“Find what you love and let it kill you.”
This maxim gained substantial exposure last month when classical pianist James Rhodes wrote a piece for The Guardian enthusing about the importance of artistic creation and chasing passions (it was actually transgressive writer Charles Bukowski that first coined the phrase back in his literary heyday, but such is the simulacrum of artistic culture).
Rhodes’ much-shared article set a metaphorical fire under the backsides of many creatives I know, and many non-creatives also. Everywhere, people were opining about their business of creation, fuelled by newly-found vigour and enthusiasm for the stuff they love. It was quite an inspirational period – much like the first week of a new year.
But at the heart of Rhodes’ article is an assumption that you must commit everything – body and soul – to your creative niche. That it should be what gets you out of bed in the morning, and drives you forward regardless of the weather, your love life or your bank balance. That, to a degree, it should underscore your very purpose in life.
But should it? Is it not enough to just quite like what you do? At the beginning of my creative career, and even now, peers would confide that they felt like frauds for pursuing an artistic avenue that they very much enjoyed, but wouldn’t put their lives on the line for. Not in the way that some in their industries would – going without sleep or food for days, enduring professional and emotional abuse at the hands of prominent cultural influencers, forsaking relationships, becoming increasingly introverted, and so on.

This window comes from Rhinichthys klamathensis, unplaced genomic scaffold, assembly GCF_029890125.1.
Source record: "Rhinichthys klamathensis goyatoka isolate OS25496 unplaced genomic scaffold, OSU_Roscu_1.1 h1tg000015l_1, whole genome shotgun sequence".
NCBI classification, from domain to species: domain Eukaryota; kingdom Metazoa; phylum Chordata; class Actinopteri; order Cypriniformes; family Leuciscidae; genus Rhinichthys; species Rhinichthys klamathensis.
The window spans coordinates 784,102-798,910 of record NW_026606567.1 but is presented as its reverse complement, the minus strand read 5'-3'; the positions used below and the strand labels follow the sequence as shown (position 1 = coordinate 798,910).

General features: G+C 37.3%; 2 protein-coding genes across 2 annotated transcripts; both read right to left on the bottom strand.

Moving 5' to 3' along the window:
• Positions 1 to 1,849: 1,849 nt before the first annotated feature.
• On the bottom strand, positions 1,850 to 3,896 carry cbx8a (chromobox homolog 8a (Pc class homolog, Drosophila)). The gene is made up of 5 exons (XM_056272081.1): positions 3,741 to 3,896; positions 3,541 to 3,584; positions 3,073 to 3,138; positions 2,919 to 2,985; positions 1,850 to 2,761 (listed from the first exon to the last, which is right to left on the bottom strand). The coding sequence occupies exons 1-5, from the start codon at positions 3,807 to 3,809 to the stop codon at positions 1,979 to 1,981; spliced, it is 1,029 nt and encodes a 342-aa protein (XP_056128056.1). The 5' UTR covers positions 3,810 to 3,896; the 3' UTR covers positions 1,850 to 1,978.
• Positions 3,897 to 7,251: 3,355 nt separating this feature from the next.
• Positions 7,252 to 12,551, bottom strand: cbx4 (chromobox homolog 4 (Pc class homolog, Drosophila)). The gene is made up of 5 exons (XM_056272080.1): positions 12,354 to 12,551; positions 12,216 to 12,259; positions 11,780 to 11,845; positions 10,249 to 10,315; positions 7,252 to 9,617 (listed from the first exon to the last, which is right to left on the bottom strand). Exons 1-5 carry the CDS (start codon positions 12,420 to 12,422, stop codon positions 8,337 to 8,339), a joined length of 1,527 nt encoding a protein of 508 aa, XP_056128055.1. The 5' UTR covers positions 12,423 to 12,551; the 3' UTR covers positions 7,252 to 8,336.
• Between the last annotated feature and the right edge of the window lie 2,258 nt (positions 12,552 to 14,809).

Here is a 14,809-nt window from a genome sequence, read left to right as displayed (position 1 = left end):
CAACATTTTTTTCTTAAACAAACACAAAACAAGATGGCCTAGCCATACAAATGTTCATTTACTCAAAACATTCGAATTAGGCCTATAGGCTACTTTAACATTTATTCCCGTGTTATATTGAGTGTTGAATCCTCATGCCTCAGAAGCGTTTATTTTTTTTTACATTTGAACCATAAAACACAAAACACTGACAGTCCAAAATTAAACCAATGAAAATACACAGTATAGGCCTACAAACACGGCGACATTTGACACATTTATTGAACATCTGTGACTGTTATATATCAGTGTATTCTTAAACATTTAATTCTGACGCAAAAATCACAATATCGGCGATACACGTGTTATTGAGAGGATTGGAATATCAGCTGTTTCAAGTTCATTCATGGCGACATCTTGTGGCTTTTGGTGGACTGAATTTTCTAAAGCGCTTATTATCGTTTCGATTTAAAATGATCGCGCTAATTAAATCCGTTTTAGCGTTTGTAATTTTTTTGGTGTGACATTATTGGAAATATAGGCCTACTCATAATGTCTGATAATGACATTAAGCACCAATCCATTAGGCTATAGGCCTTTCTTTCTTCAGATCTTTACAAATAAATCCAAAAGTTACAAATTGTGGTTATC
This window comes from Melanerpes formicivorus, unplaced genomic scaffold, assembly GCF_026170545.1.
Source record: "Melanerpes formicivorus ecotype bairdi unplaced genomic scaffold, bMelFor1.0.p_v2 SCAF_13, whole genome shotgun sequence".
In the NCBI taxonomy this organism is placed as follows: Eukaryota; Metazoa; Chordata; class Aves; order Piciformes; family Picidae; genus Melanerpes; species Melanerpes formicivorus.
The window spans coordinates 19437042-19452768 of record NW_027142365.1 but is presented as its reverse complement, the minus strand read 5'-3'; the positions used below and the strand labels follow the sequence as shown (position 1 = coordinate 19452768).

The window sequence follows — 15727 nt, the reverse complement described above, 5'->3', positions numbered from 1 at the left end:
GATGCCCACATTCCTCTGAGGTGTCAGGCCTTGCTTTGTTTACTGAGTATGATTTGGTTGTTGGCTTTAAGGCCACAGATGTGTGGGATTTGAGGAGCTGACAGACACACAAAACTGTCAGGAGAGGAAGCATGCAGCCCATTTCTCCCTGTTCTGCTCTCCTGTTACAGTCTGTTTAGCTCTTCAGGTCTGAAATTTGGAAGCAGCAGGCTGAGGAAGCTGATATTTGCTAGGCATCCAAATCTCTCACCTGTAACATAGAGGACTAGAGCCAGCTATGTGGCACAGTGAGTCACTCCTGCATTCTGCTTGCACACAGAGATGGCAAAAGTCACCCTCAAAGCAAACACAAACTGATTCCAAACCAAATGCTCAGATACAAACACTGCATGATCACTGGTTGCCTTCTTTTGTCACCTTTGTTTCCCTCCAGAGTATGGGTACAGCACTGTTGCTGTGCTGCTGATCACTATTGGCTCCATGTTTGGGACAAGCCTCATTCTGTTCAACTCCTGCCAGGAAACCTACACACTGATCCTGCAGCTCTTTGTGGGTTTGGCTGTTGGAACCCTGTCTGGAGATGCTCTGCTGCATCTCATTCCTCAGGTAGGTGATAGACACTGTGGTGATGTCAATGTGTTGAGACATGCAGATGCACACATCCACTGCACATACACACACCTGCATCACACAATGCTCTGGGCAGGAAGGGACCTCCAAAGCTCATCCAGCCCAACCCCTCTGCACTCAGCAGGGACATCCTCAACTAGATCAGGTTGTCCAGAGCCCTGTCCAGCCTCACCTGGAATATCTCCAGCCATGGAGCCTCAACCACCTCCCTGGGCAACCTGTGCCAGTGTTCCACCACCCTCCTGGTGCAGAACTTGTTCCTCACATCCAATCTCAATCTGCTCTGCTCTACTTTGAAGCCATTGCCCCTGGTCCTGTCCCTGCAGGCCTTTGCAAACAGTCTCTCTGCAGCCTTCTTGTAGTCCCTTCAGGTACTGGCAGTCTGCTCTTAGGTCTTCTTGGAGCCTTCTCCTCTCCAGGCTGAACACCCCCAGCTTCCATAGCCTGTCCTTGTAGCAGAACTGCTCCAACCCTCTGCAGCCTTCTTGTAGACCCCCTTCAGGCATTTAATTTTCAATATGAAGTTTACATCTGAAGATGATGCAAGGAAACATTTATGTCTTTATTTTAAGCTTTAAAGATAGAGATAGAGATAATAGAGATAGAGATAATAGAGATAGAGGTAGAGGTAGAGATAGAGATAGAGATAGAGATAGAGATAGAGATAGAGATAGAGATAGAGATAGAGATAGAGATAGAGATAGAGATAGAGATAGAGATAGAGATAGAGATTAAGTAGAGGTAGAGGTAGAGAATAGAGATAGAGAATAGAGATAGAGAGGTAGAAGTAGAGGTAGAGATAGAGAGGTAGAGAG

Is artistic work – of whatever kind – therefore undermined and less valuable because its creator is not willing to let their craft metaphorically kill them? Does this mean that the artist simply doesn’t love what they do enough, and is therefore less worthy within the creative community?
Rhodes has set aside “normal life” in order to achieve the kind of excellence that only comes with hours, days and months of painstaking practice – such skill doesn't come easy, after all. But what of creatives that have found a happy equilibrium between their artistic work, and life outside it? Or indeed individuals that enjoy their work most of the time but could not in honesty say they love it unconditionally?
Is the quality of your life worth sacrificing for art? Rhodes would likely say yes, because for him such sacrifices deliver a phenomenal emotional pay off. But not subscribing to this school of thought does not diminish artistic value or creative worth; surely the end result is art regardless of the process used to get to it? Such a process simply marks another way of working.
Ultimately, life's as kind as you let it be. Bukowski said that, too.
The opinions expressed in DISCUSS do not necessarily represent those of IdeasTap.
What do you think - do we artists have to let what we love "kill" us or can you find a more balanced approach? Let us know, below!
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Image by Eric Tastad, on a Creative Commons license.